DWIWR Mapping Tool

The DWIWR online habitat mapping tool

Ecosystem research experiments and remote sensing studies, conducted from 2010 through 2013, assembled a team of Eastern Michigan University wetland scientists, biologists, geographers, remote-sensing specialists and their students to identify and map Phragmites. Biological field research was conducted at sites selected in consultation with Detroit River International Wildlife Refuge managers and remote sensing studies and mapping was conducted at all of the refuge management units. Research findings are being used for developing management policies regarding conservation, rehabilitation, and restoration  and for identifying best practices for the control and eradication of Phragmites from the refuge ecosystem.

The project focused on several major tasks: 1) developing and validating remote sensing protocols for monitoring Phragmites distribution, 2) mapping habitats within the refuge using remote sensing and ground truth data, 3) assessing the effects of Phragmites invasion and Phragmites removal efforts on wetland ecosystem function, and 4) publishing the results of the study using a GIS-based interactive map viewer platform to inform and aid management activities at the refuge.

A series of 19 transects have been established in areas to document a broad range of plant communities and Phragmites cover. These serve as the base-line condition from which managers can evaluate their management effectiveness. Monitoring information is published through a series of field reports available on the CWMA website. Due to the large acreages that receive treatment, most lands are visited with the intent to rapidly evaluate the success of previous treatments and the extent of Phragmites, as well as native plant regeneration.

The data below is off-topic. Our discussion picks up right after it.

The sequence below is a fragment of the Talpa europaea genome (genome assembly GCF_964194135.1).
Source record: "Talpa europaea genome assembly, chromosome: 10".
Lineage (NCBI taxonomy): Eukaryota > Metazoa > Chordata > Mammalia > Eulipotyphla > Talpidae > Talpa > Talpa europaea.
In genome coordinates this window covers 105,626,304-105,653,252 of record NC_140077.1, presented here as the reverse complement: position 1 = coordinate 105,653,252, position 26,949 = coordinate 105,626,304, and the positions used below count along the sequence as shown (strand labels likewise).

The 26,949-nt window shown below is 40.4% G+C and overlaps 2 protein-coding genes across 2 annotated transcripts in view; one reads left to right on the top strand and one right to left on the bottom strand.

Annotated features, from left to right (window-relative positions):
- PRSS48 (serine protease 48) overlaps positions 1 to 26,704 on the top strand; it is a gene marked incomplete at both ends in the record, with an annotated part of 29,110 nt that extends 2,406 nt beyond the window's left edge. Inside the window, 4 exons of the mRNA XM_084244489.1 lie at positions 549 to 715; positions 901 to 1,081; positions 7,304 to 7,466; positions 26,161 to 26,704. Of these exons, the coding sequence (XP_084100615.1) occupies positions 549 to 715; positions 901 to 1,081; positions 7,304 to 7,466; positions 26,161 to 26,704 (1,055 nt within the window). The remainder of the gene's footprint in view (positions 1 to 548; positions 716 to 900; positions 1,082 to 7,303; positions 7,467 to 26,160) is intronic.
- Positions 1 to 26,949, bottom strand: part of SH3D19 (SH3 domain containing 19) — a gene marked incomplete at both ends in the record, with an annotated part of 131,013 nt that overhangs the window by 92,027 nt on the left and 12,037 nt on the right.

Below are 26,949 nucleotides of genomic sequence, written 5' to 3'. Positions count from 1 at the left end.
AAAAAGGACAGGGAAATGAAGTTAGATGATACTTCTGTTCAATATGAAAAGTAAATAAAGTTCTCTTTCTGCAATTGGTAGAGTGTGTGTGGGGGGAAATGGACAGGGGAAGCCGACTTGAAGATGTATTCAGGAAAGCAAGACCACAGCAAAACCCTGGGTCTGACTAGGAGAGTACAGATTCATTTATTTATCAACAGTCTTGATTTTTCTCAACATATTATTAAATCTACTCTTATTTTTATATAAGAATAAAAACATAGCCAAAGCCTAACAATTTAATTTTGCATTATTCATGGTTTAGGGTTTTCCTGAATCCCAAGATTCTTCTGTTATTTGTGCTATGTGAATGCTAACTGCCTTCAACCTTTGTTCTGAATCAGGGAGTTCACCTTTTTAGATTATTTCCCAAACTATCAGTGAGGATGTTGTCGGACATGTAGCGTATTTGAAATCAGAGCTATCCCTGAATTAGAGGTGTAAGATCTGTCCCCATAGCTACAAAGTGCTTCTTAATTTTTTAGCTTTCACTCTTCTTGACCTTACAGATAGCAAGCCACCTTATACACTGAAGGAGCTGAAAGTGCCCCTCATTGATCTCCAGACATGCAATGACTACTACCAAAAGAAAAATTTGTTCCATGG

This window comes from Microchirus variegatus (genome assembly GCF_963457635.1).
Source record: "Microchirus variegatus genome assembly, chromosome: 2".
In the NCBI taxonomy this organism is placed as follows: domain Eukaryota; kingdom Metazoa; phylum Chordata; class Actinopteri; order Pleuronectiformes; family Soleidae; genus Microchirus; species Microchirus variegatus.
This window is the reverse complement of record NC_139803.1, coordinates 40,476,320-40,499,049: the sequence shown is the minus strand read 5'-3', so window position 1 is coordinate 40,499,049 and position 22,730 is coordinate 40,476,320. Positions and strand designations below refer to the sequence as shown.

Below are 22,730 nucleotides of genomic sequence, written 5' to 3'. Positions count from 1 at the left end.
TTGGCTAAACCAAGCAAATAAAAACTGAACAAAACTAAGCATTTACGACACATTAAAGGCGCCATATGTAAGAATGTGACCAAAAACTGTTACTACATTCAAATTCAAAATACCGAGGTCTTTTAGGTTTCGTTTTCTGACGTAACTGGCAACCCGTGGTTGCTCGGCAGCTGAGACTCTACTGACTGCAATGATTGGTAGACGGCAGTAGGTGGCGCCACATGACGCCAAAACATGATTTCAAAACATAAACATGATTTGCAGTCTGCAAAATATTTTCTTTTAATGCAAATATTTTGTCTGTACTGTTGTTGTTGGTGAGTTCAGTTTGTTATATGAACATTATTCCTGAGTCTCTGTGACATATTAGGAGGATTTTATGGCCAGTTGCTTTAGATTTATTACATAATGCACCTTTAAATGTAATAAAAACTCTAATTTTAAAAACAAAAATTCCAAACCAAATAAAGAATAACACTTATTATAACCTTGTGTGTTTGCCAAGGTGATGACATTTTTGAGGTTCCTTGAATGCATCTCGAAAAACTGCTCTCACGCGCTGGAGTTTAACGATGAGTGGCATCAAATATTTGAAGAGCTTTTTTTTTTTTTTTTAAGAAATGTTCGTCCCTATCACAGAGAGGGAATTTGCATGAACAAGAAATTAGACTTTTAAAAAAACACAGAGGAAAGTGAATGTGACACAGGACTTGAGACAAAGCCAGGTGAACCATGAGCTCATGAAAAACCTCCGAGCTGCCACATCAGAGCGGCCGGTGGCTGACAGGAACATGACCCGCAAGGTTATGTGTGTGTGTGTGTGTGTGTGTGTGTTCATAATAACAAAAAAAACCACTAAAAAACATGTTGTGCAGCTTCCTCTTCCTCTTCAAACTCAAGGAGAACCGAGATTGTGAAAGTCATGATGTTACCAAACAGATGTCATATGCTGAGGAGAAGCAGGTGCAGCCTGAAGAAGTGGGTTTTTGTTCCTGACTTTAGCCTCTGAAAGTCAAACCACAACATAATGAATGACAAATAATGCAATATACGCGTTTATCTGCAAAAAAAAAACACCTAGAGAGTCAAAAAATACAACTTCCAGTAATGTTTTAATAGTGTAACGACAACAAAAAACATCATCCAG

The results of treatment at the Toledo Beach Marsh in 2013

During monitoring, land managers must evaluate the potential use of prescribed fire, mowing, or slow decomposition as well as how to prescribe further herbicide treatments. These decisions require knowledge of the local ecology and natural communities, public use considerations, rare and endangered species, and logistics. Therefore, monitoring the coverage of Phragmites is only one piece of information, albeit an important one, to determine the most efficient type of operations required to continue meeting management objectives.

Additional monitoring methods, such as photo monitoring, convey success more dramatically than a table of numbers. Anecdotal observations have also been made during field visits, following Phragmites treatment, to note if any of the species documented are of conservation value. All monitoring methods should extend beyond grant periods to be truly representative of results.